On 14 August, the Council was briefed on the Secretary-General’s BINUCA report by Lieutenant General Babacar Gaye, who was recently appointed as Special Representative and head of BINUCA. Under-Secretary-General for Humanitarian Affairs Valerie Amos and Assistant Secretary-General for Human Rights Ivan Šimonović also briefed. Following the briefing, the Council issued a press statement expressing grave concern about the security situation in the CAR, violations of international humanitarian law and widespread human rights violations, and it emphasised that those responsible must be held accountable. Separately, the Council received the AU’s concept of operations for the African-led International Support Mission in the CAR (AFISM-CAR) on 9 August. AFISM-CAR was authorized by the AU in July for an initial period of six months, to take over from the Economic Community of Central African States’ Mission for the Consolidation of Peace in the CAR.
The Secretary-General appointed Babacar Gaye as his new Special Representative and head of BINUCA.
On 15 May, the Council was briefed by the Secretary-General’s Special Representative and head of BINUCA, Margaret Vogt, on the latest BINUCA report. Prime Minister Nicolas Tiangaye of the Central African Republic also addressed the Council. The meeting was followed by consultations. In a 29 May presidential statement, the Council expressed concern at the recent pause in operations to counter the LRA in the CAR due to the 24 March Séléka seizure of power.
The head of BINUCA, Margaret Vogt briefed Council members in consultations via video-teleconference on 9 April. She reported that the political and security situations remained highly volatile and the humanitarian situation was dire and emphasised that the Libreville agreements were key to restoring order in the country. On 25 April, the Secretary-General’s Special Representative for Children and Armed Conflict, Leila Zerrougui, issued a statement expressing alarm about the use of child soldiers by the Séléka. Council members were briefed in consultations again on 29 April by Under-Secretary General for Political Affairs Jeffrey Feltman after his recent visit to Cameroon and CAR, where he met with CAR Prime Minister NicolasTiangaye, representatives of political parties and civil society and Vogt. After consultations, Council members issued a press statement calling for the quick implementation of the ECCAS framework and expressing its concern of human rights violations in CAR.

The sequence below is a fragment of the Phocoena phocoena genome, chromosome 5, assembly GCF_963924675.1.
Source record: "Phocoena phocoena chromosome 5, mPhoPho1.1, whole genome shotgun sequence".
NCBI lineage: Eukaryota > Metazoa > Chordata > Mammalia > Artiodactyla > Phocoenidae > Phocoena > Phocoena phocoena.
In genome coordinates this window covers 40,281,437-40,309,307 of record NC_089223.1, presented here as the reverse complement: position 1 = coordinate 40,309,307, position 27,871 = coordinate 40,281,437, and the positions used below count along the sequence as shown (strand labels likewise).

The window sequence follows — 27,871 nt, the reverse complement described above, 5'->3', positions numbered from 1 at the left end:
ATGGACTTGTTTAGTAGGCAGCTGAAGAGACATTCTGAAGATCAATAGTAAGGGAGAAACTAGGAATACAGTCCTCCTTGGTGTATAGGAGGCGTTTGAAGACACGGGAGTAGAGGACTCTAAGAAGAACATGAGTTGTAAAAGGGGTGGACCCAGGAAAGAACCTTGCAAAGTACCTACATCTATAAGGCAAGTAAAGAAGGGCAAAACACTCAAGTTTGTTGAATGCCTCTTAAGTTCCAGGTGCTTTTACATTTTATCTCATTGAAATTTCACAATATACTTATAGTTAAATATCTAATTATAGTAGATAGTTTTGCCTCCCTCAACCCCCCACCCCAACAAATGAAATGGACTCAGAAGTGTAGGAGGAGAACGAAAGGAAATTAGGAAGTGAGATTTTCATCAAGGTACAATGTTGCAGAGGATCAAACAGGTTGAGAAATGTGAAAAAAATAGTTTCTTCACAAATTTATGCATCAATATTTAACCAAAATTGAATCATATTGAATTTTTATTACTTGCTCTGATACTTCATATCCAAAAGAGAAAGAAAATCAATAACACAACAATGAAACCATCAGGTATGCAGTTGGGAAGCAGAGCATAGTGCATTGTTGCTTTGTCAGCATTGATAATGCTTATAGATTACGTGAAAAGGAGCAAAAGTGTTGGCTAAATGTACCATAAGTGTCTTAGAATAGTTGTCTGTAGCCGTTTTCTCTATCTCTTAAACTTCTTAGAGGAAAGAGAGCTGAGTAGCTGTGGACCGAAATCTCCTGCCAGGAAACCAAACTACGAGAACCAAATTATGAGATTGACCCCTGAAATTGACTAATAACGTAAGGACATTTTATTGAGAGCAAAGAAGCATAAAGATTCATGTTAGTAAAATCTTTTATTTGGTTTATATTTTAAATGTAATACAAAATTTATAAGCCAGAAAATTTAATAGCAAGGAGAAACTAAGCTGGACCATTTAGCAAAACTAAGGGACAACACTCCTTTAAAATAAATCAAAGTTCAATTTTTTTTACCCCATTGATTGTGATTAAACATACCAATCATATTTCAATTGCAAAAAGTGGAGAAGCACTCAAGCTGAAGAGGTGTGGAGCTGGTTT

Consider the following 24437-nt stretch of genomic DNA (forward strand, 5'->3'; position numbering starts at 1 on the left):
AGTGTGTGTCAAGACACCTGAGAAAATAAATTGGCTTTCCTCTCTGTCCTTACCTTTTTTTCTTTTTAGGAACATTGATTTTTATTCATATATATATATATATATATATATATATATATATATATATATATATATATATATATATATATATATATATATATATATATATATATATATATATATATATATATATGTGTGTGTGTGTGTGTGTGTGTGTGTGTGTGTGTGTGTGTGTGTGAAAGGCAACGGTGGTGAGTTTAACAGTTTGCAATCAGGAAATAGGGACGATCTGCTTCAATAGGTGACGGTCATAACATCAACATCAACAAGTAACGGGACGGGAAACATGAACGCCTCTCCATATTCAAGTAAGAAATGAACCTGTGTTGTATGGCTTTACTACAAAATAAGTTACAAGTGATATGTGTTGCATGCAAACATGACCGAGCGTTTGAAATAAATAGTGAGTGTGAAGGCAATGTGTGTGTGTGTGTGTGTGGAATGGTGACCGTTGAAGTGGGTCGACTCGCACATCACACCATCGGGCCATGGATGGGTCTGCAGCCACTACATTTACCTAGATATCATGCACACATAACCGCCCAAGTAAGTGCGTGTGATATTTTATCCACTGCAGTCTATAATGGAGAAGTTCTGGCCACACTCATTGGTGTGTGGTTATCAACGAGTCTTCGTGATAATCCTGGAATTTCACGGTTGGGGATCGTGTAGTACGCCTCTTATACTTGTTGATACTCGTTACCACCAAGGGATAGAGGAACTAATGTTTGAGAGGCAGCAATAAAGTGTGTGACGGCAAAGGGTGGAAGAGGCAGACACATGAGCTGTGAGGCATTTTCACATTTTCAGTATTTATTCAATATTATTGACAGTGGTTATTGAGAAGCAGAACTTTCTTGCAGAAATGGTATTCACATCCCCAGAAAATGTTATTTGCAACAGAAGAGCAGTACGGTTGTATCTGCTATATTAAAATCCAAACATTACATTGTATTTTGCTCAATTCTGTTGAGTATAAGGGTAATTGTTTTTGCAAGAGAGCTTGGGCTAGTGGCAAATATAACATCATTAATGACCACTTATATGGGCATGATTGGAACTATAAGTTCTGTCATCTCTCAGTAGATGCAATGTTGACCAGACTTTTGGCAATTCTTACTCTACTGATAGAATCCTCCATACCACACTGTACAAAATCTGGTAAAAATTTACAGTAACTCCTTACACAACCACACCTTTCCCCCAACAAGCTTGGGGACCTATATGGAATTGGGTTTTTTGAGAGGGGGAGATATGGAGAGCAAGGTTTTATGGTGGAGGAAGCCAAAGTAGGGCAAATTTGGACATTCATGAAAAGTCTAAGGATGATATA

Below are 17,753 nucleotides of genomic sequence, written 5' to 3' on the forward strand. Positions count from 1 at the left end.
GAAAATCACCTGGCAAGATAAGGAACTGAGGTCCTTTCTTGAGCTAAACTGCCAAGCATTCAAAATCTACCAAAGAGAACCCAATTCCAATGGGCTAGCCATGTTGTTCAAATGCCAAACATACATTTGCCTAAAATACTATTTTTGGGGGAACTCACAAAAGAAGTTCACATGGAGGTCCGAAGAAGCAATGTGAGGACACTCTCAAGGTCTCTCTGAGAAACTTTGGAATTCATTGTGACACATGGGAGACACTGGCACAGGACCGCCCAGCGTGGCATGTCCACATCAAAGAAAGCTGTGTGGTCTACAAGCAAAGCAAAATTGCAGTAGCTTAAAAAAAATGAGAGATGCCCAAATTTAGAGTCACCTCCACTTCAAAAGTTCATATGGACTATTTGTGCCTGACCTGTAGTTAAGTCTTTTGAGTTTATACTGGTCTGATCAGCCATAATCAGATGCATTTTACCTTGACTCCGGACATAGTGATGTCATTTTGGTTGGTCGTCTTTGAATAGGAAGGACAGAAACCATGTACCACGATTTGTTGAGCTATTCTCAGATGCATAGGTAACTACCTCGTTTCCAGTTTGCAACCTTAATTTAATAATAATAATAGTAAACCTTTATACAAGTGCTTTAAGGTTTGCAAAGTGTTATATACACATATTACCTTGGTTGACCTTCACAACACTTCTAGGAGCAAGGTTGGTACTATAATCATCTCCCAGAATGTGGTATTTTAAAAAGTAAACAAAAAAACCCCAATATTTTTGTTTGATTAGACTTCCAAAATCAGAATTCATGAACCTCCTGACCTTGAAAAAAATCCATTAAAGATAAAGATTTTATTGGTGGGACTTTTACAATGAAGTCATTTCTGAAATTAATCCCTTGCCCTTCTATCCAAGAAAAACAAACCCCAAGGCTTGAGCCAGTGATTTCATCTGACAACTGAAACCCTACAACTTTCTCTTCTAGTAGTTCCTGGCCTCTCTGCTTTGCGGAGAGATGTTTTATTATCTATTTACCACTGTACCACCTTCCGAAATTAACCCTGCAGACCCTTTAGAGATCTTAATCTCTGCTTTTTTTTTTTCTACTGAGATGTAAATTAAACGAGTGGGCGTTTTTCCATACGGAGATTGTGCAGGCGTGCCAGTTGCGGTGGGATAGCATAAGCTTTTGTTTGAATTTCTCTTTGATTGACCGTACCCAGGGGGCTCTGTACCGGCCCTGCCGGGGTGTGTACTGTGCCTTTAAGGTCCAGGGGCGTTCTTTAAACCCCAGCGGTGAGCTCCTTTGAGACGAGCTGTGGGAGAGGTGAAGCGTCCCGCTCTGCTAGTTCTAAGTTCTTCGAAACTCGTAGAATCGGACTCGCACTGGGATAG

On 20 March, Margaret Vogt (Nigeria), the Secretary-General’s Special Representative and head of BINUCA, briefed Council members in consultations after renewed fighting broke out when Seleka rebels claimed the government had not fulfilled its promises under the 11 January Libreville agreements. The same day, the Council condemned these attacks in a press statement. Urgent consultations were convened again on 22 March and Council members were briefed by Tayé-Brook Zerihoun, Assistant-Secretary-General for Political Affairs, after which the Council issued a press statement calling for the cessation of hostilities. Seleka rebels took over the capital Bangui on 24 March causing President François Bozizé to flee to Cameroon. On 25 March, the AU Peace and Security Council suspended the CAR from participation in AU activities and imposed sanctions on seven Seleka leaders. Council members were briefed by Zerihoun and Ambassador Michel Tommo Monthe (Cameroon) the same day in consultations and released a press statement condemning the Seleka advancements, noting the AU actions and calling for the implementation of the Libreville agreements. At the insistence of Rwanda, the statement added that the Council will consider further steps if required.
On 3 January, Council members were briefed in informal consultations by Jeffrey Feltman, Under-Secretary-General for Political Affairs, on recent developments related to the uprising by the Seleka rebel alliance in CAR. The following day, Council members issued a press statement calling for a cessation of hostilities and for parties to engage in political dialogue. On 11 January, the Council was briefed by Margaret Vogt (Nigeria), the Secretary-General’s Special Representative and head of BINUCA via videoconference from Libreville, Gabon where she had been participating in peace talks. The Council also heard from Special Representative on Sexual Violence in Conflict Zainab Hawa Bangura (Sierra Leone) during the same briefing on her recent visit to the country. The same day, Council members issued another press statement—the fourth over a period of four weeks—welcoming the signing of the Libreville agreements and calling for their implementation. On 24 January, the Security Council adopted resolution 2088 extending BINUCA for twelve months and requesting the Secretary-General to provide a report on the situation on the ground, as well as an assessment of the implementation of the mission’s priorities by 31 March, possibly allowing for an adjustment to the mandate.